Current Trends In Bilateral Internal Mammary Artery Use For Coronary Revascularization : Extending Benefit To High-Risk Patients
Nishant Saran, *David Joyce, Lyle Joyce, John Stulak, Simon Maltais, *Sameh Said, Kevin Greason, Chaim Locker, Alberto Pochettino, Richard Daly, Joseph Dearani, Hartzell Schaff
Mayo clinic, Rochester, MN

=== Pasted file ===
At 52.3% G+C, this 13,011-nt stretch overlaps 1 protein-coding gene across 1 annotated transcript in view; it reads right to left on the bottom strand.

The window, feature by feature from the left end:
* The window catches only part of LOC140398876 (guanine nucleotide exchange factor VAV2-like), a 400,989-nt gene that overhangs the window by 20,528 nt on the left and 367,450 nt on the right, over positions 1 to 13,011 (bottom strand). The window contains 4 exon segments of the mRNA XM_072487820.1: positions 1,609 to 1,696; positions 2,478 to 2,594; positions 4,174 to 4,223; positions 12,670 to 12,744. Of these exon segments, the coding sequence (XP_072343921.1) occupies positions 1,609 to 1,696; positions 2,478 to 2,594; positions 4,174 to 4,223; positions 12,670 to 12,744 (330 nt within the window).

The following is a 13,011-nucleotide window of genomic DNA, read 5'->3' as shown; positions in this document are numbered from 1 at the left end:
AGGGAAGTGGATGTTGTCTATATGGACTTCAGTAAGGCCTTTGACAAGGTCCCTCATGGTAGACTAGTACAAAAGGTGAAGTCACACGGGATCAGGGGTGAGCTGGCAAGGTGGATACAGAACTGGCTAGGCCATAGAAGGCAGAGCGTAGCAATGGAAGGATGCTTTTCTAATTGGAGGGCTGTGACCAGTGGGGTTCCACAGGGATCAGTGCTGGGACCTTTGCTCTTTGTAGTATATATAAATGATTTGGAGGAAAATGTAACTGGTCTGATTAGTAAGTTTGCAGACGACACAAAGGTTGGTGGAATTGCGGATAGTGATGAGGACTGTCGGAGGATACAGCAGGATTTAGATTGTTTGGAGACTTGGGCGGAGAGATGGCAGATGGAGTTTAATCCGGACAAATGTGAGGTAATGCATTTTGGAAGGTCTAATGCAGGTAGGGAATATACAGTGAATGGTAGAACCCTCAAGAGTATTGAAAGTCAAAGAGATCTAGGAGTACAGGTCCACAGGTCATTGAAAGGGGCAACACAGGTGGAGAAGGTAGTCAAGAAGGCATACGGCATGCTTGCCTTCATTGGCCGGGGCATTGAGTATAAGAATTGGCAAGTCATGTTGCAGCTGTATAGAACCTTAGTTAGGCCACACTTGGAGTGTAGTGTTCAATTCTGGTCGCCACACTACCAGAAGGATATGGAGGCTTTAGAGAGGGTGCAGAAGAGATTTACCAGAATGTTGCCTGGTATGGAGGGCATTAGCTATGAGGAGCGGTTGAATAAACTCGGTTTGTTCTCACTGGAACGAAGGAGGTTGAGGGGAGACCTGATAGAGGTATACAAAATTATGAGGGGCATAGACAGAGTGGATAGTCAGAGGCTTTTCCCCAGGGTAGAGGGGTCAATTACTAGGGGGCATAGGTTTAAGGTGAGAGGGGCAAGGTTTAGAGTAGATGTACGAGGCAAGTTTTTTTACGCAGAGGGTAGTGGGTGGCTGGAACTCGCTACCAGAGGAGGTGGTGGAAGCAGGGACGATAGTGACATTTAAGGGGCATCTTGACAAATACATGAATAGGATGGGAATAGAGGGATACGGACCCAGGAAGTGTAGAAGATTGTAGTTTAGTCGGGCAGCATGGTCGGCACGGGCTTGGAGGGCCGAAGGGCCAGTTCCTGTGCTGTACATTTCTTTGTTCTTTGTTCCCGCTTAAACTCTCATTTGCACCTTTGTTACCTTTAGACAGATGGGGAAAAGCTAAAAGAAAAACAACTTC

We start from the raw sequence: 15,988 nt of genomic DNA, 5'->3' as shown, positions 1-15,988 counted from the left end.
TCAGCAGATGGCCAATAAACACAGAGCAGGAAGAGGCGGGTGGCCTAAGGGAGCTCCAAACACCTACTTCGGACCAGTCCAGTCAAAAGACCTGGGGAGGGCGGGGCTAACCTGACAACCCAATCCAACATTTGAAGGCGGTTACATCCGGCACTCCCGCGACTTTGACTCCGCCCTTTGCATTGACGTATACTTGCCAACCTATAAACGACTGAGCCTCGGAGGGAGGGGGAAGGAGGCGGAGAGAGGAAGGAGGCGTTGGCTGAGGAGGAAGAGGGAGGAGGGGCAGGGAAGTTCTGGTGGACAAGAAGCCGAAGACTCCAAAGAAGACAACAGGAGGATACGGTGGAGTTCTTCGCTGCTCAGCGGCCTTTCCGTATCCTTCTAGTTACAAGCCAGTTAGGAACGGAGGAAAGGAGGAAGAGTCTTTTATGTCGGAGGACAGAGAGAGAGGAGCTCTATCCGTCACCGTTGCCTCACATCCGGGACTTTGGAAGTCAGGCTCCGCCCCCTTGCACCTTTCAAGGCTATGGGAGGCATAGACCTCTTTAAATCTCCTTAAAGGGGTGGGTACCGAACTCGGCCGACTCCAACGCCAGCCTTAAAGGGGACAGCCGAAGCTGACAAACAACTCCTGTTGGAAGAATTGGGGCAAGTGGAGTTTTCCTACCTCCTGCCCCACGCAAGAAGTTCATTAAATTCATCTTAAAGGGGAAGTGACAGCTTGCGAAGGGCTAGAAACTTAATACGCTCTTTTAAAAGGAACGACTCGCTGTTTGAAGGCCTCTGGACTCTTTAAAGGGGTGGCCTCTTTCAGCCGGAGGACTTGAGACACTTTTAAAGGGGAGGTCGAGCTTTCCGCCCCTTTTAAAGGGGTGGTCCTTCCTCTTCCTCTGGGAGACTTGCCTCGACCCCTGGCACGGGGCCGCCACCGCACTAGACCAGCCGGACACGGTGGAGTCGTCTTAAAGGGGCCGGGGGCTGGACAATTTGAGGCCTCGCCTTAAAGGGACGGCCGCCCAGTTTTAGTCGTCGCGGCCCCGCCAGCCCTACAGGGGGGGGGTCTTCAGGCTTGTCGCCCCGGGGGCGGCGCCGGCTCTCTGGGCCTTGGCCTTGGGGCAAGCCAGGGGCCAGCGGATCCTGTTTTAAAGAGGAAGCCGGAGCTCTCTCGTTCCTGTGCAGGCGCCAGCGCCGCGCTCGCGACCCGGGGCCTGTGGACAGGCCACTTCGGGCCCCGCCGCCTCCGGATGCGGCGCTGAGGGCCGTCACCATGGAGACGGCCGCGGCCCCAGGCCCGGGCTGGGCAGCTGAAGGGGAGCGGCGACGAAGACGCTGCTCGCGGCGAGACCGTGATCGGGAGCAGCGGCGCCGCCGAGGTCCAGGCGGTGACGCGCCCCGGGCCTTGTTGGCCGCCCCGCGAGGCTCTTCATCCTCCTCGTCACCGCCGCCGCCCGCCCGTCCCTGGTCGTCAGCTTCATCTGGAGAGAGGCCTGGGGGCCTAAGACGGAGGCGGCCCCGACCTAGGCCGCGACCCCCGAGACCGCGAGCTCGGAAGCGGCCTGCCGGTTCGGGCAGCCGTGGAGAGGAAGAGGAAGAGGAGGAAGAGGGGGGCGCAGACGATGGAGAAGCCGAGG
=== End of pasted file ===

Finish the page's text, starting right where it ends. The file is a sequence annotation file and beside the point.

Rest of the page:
Background: Bilateral internal mammary artery (BIMA) use is shown to have a survival advantage over left internal mammary artery and saphenous vein grafts (LIMA-SV) for multivessel coronary artery disease. It is uncertain whether BIMA is beneficial in perceived "high risk" patients. We sought to identify the trends in BIMA use, and impact of patient co-morbidities on relative benefit of BIMA versus LIMA-SV. Methods: A retrospective review of all isolated Coronary artery bypass grafting (CABG) for multivessel coronary artery disease at our institution from 2000 to 2015 was performed. Propensity score matching was done between the BIMA and the LIMA-SV group (1128 matched pairs) to control for age, gender, smoking status, diabetes, body mass index (BMI), peripheral vascular disease, cerebrovascular disease, chronic lung disease (CLD), renal failure, ejection fraction (EF), left main>50%, number of diseased coronary vessels, and emergent surgery. BIMA use in "High risk" patients (EF<30, BMI >30, age>70, diabetes mellitus, CLD, cerebrovascular accident) was evaluated and its effect on survival was sought. We also compared operative, cardiopulmonary bypass (CPB), and cross clamp times between the groups given the potential for these variables to influence conduit selection. Results: A total of 9,084 CABG procedures were performed (7,901 LIMA-SV, 1,183 BIMA) during the study period. There was an increasing trend in BIMA utilization across the 15 year period (P=0.049), with a higher percentage noted in each of the last 5 years, increasing from 11% in 2011 to 25% in 2015. Propensity-matched comparisons showed a survival advantage for the BIMA group (Hazard Ratio 0.80, Confidence Interval 95%, 0.65, 0.98, P =0.028) (Figure 1) but with twice the incidence of sternal site infection (BIMA 3.0%, LIMA 1.4%, P=0.010). None of the "high risk" patient factors had an adverse bearing on the survival of BIMA patients [age >70years (P=0.768), EF <30%(P=0.474), BMI>30 (P=0.250), gender (P=0.642), diabetes mellitus (P=0.699), cerebrovascular accident (P=0.887), CLD (P=0.883), non-elective surgery (P=0.849)] or showed a differential effect of BIMA on sternal site infection. BIMA use was associated with shorter aortic cross clamp time (P<0.001) but higher CPB and incision times (P<0.001). Conclusions: We observed an increased use of BIMA in recent years. Selected "high risk" patients even with age more than 70 years, diabetes mellitus, higher BMI and CLD, can benefit from BIMA over LIMA-SV in multivessel CABG.
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